In the Driver’s Seat

In the Driver’s Seatfrom_our_columnists

The Female Car Buying Experience

By Kara Stefan

kara_stefanI remember the first time I haggled to buy a car. It took 6 hours, and I had my 6-year old son with me. He was an active little guy, racing around the showroom making car sounds. I’m proud to say he made the process as trying for them as it was for me.

Actually, having my son there helped me stay focused on two things: Not committing to higher payments than I could afford and getting out of there as quickly as possible. Notwithstanding the 6-hour ordeal I endured, I did walk out of the dealership with both the car and price I wanted.

I looked at several cars that were similar to the one I was seeking, so I picked the one with the lowest mileage. Then I announced that I could afford no more than a $200 monthly car payment. That’s when the sales guy started sweating. First he suggested $300, then $250, then $225. I glanced over at my son and told the man I’d have to cancel my son’s swim lessons for that extra $25 a month (which was true).

His next tact was to talk me into taking one of the other cars with higher mileage. I wasn’t exactly up for another test drive so I didn’t budge. What seemed like an eternity later, he came out of his sales manager’s office, held out his hand, and congratulated me–I owned the car.

But it wasn’t over. They sent me to another office where I had to haggle with a contracts guy about service warranties and a long list of “extras.” I had no idea there was anything else involved and felt very confused.

I called my father from outside the contract office. He wasn’t home, but after hanging up the payphone and mustering my conviction, I announced that my father advised me not to purchase the warranties. I suddenly felt more confident, and the contract guy seemed to understand that father knows best.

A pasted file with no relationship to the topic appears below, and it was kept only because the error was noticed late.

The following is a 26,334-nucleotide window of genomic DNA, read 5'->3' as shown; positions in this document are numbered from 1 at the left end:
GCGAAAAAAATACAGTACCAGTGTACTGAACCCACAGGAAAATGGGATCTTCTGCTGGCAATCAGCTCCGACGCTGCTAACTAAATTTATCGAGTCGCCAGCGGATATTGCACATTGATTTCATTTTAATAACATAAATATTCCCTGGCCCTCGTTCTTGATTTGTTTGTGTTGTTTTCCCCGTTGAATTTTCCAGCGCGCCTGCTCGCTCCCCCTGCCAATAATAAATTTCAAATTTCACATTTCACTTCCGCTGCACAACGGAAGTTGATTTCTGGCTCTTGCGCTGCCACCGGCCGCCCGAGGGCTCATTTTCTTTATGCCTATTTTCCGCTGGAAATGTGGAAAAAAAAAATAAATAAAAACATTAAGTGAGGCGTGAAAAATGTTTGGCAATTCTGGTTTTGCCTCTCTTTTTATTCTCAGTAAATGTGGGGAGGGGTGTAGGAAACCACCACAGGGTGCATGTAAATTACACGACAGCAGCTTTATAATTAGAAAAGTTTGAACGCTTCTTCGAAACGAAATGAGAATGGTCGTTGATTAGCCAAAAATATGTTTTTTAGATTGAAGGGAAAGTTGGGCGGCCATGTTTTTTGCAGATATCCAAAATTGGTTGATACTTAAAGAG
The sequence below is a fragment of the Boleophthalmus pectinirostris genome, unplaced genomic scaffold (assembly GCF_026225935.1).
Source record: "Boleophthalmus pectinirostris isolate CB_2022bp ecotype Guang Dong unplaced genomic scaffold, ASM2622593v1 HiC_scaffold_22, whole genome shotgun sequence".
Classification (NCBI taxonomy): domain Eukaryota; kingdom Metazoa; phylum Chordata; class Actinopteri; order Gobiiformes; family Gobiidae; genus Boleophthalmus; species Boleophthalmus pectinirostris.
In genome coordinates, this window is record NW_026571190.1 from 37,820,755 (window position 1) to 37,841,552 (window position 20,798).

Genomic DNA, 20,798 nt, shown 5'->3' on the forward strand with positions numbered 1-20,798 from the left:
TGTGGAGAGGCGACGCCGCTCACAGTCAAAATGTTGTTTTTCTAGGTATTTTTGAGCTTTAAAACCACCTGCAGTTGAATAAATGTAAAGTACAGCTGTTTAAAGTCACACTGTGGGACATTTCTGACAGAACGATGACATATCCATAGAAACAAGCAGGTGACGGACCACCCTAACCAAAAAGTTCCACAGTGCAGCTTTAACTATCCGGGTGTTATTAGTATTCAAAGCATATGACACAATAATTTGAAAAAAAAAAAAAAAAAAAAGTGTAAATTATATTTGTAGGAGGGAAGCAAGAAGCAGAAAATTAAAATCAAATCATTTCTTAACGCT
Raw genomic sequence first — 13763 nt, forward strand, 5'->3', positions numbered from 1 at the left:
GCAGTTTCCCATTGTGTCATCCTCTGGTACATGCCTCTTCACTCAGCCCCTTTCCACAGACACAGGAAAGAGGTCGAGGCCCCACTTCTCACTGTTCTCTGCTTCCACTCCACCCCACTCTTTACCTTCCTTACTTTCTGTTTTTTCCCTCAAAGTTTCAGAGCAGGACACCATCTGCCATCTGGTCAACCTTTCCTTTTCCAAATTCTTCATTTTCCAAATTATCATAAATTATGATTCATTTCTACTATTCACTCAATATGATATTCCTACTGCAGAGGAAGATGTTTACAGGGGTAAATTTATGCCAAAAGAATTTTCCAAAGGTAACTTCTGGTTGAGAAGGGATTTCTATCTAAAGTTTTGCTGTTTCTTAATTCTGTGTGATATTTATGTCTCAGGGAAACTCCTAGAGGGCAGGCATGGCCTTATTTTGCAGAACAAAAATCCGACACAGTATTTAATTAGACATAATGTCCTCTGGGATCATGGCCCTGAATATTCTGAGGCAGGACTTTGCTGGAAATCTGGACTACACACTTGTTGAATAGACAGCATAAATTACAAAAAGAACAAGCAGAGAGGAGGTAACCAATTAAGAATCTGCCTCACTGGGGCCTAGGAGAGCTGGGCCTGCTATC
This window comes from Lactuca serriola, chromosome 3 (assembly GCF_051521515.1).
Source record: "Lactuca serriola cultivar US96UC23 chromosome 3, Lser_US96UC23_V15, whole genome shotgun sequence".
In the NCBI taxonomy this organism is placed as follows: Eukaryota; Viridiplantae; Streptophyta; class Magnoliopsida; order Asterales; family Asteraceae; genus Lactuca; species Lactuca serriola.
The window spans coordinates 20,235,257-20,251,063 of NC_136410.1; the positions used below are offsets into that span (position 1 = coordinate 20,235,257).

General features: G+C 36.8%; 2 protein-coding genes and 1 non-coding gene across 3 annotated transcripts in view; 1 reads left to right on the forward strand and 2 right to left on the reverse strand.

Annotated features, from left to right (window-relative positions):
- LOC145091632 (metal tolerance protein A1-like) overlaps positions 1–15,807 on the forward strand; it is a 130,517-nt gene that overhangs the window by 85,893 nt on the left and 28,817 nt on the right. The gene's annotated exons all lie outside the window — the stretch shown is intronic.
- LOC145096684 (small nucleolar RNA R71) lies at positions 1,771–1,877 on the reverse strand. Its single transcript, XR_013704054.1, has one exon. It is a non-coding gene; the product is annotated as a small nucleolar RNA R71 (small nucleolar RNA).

When I finally drove the car off the lot, I didn’t even know if I got a good price or not, but one thing was for sure: Never again would I go through that living hell.

A Better, Brighter Future
Come to find out, I’m not alone in my harrowing car-buying experience. Women comprise 54% of new car buyers, and studies reveal they pay an average of $200 more than men for new cars. And women are also 40% more likely to pay the dealer’s asking price. Now if that’s not marked discrimination, I don’t know what is.

Finally, we have the means to level the playing field with men. It’s called the Internet, and if you’re reading this article, you’ve tackled the hardest part of buying a car (learning to use a computer). One of the more popular car-buying sites for women,, recently conducted a survey of women car-buyers. It found that women’s greatest concerns when buying a car are:

  • Convenience
  • Being in control
  • Being discriminated against when buying and servicing their car

Taking your car to a mechanic without a man with you is still a monumental challenge, but with the help of the Internet, at least the car-buying process is gender blind. You can shop for your preferred model, color, accessories, and even name your own price.

Plus, you can find out everything you need to know online–and get answers to all of your questions–before you make your decision. And you can do all of this in your bathrobe over ice cream at midnight.

One site you may want to check out is It has a “For Her” section that’s just for women and provides articles and information covering many of the questions that women typically ask, as well as stuff about which you may not know enough to ask.

There’s even a “My Garage” section that helps you manage maintenance on your car after its purchase, with service reminders, safety recall notifications, and a repair cost estimator so you can gauge when you’re getting ripped off.

So take advantage of what the Internet has to offer–it may well prove to be more reliable than having a man around to do it for you.